There are claims a UK law will give the government the power to issue £15,000 fines or jail people if their homes don’t comply with energy efficiency standards.
The claim is false. The Energy Act 2023 doesn’t empower the government to issue fines or jail people over standards.
While there is a provision within the Act for imposing punishments if the parliament later decides to, further legislation would be required.
The post includes a September 2023 video from UK YouTube channel Geoff Buys Cars.
“Individuals can be fined up to £15,000 and face prison for failing to meet energy performance levels,” he says.
“This isn’t talking about energy companies. There’s no governmental interest in restricting what the energy companies are allowed to do.
“This is about you and owning your home. So if you own an old home, and the government changes the rules on the energy efficiency certificate level that your home needs to achieve, and you decide: ‘You know what, I’m not doing that,’ they can fine you up to £15,000, or put you in prison, for not improving your home in line with the energy goals.”
Similarly, the Instagram post’s caption reads: “The Govt will have the power to issue 15000 Pound Fines or Jail time if your House isn’t up to Energy Efficient coded. If you can’t comply or pay the fines, your home may be repossessed …”
The Act became law on October 26 last year. However, the claims relating to supposed punishments are false.
The relevant part of the Act is Section 252 (Sanctions) which refers (in clauses 2 and 3) to civil penalties not exceeding £15,000 and criminal offences not exceeding 12 months’ imprisonment.
However, both clauses begin with the words “Energy performance regulations may provide for …”, meaning the Act has not yet provided powers for the penalties to be issued.
The House of Commons Library explains in its “frequently asked questions” about the Energy Bill that separate legislation would be required for any such penalties.
Under the question “Does the Energy Bill mean I could be fined or sent to prison if I don’t improve the energy efficiency of my home?”, it reads: “No. There are no existing penalties for failing to meet specific energy performance targets or installing technologies, such as heat pumps.
“The Energy Bill itself would not create any new criminal offences or penalties, although it would allow the Government to do so via separate secondary legislation.
“Any new criminal offence or penalty would need to be approved by Parliament, separately to the Bill, before it could become law. The Government has said that it doesn’t intend to amend or extend criminal offences and that it would consult before introducing new regulations.”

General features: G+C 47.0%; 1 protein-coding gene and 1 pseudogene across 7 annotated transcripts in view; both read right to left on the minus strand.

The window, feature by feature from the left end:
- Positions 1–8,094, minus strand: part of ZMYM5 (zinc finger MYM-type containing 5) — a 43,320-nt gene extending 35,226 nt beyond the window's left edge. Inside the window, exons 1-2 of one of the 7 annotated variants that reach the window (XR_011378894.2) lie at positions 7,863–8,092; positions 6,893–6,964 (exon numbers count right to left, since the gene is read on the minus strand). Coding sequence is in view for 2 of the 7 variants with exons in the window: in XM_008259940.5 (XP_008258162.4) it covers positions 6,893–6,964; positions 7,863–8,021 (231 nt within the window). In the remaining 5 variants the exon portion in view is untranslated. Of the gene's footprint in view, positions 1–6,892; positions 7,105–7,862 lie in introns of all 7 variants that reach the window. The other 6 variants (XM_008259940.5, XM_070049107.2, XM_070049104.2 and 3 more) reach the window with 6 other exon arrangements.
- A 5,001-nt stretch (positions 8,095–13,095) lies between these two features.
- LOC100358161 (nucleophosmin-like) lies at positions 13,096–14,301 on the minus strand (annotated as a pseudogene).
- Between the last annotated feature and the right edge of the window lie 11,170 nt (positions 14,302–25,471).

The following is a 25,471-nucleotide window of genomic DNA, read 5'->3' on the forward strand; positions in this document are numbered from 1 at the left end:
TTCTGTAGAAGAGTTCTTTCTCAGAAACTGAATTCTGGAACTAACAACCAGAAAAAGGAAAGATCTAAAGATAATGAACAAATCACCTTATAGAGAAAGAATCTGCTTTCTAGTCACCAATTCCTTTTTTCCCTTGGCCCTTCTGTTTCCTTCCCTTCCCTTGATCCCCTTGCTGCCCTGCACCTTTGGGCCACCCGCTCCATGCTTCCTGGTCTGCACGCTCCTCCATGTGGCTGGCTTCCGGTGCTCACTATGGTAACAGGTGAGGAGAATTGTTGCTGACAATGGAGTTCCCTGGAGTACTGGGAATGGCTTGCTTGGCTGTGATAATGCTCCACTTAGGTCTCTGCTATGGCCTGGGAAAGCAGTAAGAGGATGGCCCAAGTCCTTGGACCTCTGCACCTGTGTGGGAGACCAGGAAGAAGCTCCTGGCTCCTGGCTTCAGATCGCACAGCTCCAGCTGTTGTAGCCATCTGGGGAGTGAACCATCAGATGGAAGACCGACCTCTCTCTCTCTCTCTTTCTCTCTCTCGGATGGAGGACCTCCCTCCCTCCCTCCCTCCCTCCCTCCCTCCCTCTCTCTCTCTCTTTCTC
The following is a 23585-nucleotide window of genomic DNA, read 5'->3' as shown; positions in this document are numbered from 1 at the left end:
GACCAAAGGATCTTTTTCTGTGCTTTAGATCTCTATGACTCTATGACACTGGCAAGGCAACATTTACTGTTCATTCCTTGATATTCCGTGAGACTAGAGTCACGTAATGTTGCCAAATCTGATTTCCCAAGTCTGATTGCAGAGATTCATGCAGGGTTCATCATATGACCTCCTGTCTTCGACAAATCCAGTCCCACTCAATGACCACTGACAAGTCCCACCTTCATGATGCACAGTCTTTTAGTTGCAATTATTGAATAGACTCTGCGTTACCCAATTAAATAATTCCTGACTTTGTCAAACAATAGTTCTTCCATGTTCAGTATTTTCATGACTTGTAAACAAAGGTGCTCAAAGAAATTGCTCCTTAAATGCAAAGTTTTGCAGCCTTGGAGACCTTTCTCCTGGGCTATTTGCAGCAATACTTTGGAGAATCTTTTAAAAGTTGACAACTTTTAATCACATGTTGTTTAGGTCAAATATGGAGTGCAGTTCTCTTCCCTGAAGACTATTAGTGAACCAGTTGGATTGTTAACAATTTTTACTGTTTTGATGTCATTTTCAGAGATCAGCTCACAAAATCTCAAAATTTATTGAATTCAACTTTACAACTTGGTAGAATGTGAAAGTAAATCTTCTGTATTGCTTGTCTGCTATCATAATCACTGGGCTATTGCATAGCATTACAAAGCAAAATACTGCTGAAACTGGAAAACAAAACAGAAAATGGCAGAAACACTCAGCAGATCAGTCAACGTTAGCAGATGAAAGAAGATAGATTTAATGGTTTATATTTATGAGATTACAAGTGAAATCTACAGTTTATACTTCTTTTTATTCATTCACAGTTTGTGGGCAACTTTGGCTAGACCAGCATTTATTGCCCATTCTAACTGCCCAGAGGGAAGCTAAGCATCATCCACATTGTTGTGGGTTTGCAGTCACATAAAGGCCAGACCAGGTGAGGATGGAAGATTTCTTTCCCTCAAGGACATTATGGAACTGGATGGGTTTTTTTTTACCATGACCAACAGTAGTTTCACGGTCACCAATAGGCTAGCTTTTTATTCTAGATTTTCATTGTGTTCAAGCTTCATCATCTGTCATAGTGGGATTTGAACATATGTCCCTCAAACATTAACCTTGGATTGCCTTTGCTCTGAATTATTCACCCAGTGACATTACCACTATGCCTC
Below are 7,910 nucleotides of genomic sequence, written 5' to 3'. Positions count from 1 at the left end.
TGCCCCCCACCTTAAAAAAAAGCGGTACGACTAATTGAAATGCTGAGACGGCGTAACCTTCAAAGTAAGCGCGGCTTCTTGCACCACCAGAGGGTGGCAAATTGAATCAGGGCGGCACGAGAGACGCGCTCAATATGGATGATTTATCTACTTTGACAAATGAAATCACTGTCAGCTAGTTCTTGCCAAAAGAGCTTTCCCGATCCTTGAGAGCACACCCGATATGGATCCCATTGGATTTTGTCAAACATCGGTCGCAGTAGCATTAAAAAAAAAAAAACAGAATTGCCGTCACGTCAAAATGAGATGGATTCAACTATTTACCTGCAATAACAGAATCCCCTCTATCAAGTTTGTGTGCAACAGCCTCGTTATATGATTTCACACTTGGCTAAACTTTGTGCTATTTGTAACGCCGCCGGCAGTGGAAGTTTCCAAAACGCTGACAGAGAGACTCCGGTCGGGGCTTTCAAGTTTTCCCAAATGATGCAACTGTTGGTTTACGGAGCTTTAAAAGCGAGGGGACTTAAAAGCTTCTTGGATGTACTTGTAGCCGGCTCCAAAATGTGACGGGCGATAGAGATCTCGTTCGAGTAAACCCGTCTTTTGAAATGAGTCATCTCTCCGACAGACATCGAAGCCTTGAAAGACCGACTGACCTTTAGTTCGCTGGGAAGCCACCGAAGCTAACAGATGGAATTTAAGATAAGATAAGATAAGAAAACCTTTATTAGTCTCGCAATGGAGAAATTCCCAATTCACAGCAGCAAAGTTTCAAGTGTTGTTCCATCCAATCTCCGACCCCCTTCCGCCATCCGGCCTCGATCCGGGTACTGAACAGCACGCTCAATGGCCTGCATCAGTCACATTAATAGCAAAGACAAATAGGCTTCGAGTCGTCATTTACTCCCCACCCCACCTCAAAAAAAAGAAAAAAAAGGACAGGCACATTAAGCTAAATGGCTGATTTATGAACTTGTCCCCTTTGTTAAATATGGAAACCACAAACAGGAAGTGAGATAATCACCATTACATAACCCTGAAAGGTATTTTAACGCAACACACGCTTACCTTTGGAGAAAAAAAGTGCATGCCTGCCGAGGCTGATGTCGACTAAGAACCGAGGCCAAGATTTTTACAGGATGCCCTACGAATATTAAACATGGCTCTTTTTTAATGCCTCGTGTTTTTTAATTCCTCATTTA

British Conservative MP Lee Anderson addressed the claims in a post on X, formerly known as Twitter, on September 10, 2023.
“I have seen quite a few comments on social media stating that MPs have voted to send people to prison for a year or fine them £15,000 for not adhering to rules set out in the Energy Bill,” he posted.
“This is not true at all, and Government has no plans to create any new offences. The Minister was quite clear about this in his closing remarks at the Dispatch Box last week.”
He was referring to Andrew Bowie, the minister for nuclear and renewables, who told parliament on September 5: “I want to be absolutely clear: we are simply seeking to replace the power to amend the energy performance of premises regime, which was lost as we departed the EU. Brexit gives us the power to do that.
“I can categorically guarantee before the House that we are not creating new offences.”
The claim has been debunked in this Full Fact article, which points out some Acts do not provide the full details of the new law but create powers for the government to enact those details through secondary legislation.
According to this briefing by UK legal advisers Latham & Watkins, the Energy Act 2023 details the UK’s approach to achieving energy independence and its net zero obligations.
The claim law will give the UK government the power to fine or even jail people if their homes don’t meet energy efficiency standards is false.
The Energy Act 2023 provides no such powers. Separate legislation would be required for any new criminal offences and penalties.
False – The claim is inaccurate.